In the end, Pinter gave her the ride home, in a car with a driver. Thus began a love story that lasts 33 years, as each divorces (she from Sir Hugh Fraser, a Conservative politician, and he from the actress Vivien Merchant), but not before moving in together. This caused a sensation in '70s Britain, in political and social circles as well as with the omnipresent and lurid British press, which found a natural story in the affair between a Roman Catholic woman of the peerage and a common Jewish man who had become a remarkable voice of the stage. The notoriety was prolonged by the comfort of the two in their situation; they were not married until almost six years into their relationship.
"Living with Harold the writer was a rewarding experience since he behaved exactly like artists behave in books but seldom do in real life," Fraser writes. "He never wrote unless he had a sudden inspiration." For her, writing was different; much of her work demanded enormous research, and the desire to live with a real-life character for years until a first printing. Pinter and Fraser encouraged each other and were forthright in assessments - some of these are chronicled.
But what will be most revealing to Americans about Pinter, who won the 2005 Nobel Prize in literature, is his wide-ranging life outside writing plays and movie scripts and adapting works for film (Sleuth, The French Lieutenant's Woman, The Last Tycoon among them). He became a devoted family man - at least within Fraser's family, which included her six children; if the estrangement between Pinter and his own son, Daniel, was a topic in Fraser's diary, she chose to exclude it.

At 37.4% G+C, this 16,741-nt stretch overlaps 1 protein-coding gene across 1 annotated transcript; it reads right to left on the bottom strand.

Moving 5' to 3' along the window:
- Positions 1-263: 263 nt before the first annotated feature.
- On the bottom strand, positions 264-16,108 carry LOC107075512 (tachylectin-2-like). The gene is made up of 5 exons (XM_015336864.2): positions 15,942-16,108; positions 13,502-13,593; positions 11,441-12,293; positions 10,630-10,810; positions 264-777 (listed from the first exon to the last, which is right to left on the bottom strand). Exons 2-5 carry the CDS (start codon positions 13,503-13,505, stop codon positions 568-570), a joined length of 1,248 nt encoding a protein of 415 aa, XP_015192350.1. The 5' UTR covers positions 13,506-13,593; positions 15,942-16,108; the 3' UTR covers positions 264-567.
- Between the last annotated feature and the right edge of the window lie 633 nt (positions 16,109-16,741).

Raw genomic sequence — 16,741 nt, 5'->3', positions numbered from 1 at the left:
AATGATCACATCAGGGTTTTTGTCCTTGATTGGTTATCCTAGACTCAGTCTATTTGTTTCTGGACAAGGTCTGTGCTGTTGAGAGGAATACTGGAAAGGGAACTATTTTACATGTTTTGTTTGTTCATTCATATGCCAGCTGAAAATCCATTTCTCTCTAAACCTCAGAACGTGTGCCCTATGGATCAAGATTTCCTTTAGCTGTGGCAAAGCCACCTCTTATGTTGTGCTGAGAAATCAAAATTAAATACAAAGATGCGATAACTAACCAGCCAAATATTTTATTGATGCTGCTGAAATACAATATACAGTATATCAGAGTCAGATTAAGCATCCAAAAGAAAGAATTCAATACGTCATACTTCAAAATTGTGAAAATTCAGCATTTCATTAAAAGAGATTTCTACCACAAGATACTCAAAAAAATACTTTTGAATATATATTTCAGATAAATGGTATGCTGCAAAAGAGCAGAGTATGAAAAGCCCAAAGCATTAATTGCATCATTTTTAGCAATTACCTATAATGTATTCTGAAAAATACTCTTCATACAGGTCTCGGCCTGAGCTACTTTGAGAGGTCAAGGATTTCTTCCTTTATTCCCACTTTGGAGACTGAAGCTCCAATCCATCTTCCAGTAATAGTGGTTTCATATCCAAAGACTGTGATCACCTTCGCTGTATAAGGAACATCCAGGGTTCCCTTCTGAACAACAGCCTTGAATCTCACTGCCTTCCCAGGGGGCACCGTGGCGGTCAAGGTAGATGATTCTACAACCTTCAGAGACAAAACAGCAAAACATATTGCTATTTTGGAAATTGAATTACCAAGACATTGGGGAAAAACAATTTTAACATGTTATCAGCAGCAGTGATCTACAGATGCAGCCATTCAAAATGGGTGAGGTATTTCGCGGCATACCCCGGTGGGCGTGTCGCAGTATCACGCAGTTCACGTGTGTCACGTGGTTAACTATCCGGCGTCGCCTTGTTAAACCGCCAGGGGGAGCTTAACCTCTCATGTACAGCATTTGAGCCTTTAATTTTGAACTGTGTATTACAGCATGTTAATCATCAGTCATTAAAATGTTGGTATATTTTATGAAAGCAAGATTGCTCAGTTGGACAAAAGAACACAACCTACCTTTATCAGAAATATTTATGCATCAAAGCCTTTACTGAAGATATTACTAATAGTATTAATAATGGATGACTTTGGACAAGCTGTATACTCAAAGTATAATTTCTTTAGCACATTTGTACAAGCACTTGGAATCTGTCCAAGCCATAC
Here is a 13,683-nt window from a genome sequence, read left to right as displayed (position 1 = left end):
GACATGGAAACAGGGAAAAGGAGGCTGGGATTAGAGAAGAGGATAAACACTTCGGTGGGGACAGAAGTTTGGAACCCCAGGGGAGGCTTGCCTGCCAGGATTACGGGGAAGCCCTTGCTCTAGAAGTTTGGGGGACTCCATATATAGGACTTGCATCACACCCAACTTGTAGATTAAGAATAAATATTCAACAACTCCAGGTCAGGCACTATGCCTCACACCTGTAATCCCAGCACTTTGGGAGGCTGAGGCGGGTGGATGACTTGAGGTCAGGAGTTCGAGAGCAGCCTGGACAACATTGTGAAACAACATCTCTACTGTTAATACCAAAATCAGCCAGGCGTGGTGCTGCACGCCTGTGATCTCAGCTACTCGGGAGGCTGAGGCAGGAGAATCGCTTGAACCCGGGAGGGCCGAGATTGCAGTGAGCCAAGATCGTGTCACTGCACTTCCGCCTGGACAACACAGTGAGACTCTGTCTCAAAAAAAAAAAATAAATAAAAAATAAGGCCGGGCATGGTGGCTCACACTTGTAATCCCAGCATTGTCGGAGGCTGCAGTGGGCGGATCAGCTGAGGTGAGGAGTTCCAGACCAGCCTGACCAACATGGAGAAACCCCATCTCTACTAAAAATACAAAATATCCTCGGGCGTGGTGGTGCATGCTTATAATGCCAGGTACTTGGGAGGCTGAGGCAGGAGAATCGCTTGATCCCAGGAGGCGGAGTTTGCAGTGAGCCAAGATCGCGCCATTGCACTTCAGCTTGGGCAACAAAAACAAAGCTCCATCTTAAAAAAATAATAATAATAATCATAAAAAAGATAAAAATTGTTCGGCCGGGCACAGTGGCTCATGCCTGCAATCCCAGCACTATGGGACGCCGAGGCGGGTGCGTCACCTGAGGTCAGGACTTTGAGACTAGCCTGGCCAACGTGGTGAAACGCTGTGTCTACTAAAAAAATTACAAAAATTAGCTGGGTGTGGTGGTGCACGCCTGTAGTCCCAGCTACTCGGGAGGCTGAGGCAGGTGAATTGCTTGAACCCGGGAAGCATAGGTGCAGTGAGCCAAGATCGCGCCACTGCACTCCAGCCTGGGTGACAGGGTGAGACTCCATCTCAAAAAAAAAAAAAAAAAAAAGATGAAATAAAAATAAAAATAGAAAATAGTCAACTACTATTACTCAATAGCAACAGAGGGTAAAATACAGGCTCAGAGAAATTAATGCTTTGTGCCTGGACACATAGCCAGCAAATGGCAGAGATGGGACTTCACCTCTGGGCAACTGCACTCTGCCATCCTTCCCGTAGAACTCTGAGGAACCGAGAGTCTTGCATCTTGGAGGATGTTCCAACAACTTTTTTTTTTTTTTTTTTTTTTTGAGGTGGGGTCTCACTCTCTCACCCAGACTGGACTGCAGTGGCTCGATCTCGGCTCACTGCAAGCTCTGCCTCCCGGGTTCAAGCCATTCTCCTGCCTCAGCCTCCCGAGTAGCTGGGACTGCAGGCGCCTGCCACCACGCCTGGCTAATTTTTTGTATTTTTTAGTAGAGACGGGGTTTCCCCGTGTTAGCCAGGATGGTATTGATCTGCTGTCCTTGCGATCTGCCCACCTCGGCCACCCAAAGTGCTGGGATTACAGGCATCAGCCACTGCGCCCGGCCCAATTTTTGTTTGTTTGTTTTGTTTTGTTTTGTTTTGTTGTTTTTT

Pinter was an ardent critic of repression, a fighter for human rights, and an out-front political activist. He also acted and directed, sometimes on Broadway. He was athletic - and a proud cricket player.
Pinter and Fraser rode life's ups and downs with passion and determination. Her diary entries, which would be easier to follow had she more often included the years they were written, demonstrate this clearly, especially later in their lives together. In his last years, Pinter worked on major projects even as he was severely afflicted by several maladies - and finally fell to liver cancer. He was 78, her current age.
Nov. 28, 1980: "My Diary: It's not about great writing. It's my friend, my record, and sometimes my consolation. . . . Harold: 'Well, it's a great record of - us.' "